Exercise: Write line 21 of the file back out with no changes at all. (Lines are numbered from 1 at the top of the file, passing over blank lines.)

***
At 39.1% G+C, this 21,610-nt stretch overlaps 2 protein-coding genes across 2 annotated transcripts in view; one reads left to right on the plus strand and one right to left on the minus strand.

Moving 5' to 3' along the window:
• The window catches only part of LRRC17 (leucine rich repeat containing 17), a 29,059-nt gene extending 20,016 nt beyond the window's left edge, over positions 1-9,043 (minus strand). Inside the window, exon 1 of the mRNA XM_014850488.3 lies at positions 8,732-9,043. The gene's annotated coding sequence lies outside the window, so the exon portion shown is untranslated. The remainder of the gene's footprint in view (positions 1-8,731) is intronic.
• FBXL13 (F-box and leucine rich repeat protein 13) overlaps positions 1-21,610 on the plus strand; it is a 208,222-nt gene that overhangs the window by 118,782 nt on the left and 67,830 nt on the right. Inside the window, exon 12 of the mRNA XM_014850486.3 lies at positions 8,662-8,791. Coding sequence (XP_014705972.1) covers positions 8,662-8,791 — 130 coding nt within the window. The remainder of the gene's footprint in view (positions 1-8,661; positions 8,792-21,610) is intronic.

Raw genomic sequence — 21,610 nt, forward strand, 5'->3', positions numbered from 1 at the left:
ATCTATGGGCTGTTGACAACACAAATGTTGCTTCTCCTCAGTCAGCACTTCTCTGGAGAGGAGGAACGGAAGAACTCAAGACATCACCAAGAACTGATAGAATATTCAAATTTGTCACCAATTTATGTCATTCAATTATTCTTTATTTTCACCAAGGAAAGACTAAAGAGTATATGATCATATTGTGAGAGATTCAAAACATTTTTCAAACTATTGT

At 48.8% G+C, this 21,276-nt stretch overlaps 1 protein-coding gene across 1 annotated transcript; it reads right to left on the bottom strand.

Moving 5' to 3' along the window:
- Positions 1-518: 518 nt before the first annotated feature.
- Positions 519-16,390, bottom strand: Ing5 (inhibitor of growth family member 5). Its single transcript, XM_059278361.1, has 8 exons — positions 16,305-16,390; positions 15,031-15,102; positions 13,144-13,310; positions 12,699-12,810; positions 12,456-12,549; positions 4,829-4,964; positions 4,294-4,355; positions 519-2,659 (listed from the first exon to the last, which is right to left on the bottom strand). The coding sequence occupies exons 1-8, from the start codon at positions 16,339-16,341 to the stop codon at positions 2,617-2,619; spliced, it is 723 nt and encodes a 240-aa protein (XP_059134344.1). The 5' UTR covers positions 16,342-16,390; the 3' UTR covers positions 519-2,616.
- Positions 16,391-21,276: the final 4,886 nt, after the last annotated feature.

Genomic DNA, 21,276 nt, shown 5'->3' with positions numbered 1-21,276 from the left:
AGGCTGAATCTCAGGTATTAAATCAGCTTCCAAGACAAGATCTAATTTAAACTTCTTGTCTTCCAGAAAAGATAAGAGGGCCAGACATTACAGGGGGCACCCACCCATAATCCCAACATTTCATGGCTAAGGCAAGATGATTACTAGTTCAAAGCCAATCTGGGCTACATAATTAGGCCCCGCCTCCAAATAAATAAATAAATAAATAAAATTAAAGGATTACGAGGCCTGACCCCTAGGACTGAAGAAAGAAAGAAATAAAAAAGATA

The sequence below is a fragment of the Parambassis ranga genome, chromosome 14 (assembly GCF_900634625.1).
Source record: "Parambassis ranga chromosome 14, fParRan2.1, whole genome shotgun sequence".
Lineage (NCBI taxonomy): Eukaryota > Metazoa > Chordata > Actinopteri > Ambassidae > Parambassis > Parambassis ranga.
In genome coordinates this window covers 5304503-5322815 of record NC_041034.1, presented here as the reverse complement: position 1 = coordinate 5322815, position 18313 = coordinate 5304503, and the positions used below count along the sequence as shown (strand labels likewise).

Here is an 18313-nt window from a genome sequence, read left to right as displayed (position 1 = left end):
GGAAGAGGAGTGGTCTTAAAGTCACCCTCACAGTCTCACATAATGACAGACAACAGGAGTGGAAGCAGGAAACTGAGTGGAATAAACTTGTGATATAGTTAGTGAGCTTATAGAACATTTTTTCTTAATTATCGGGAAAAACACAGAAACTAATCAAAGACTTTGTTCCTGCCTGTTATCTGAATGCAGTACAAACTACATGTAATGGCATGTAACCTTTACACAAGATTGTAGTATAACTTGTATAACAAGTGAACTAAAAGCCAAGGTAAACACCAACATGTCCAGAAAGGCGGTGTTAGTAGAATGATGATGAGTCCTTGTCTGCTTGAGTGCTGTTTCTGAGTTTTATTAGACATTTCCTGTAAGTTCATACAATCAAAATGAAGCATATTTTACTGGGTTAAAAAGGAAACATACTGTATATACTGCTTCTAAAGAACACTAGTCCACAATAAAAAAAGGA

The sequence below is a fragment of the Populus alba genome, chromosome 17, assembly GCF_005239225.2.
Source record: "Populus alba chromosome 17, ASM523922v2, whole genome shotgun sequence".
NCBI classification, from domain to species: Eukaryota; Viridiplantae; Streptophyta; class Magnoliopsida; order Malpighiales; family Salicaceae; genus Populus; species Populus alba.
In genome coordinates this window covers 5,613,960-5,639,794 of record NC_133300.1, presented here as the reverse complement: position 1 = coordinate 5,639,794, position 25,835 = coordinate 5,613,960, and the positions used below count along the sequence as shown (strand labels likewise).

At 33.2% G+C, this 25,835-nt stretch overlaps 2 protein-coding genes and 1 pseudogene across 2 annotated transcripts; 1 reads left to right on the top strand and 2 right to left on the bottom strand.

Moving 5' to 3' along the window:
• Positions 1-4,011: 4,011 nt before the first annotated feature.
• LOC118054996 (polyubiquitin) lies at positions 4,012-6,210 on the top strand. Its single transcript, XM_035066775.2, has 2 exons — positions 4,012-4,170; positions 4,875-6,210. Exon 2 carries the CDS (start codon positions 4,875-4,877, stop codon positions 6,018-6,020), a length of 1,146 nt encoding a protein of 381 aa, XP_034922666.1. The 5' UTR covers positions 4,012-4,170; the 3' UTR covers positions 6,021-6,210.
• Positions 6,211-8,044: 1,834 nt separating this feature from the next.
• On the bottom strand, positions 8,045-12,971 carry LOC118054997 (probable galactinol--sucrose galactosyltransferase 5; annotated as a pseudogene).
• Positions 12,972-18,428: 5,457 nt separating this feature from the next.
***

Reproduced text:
Source record: "Populus alba chromosome 17, ASM523922v2, whole genome shotgun sequence".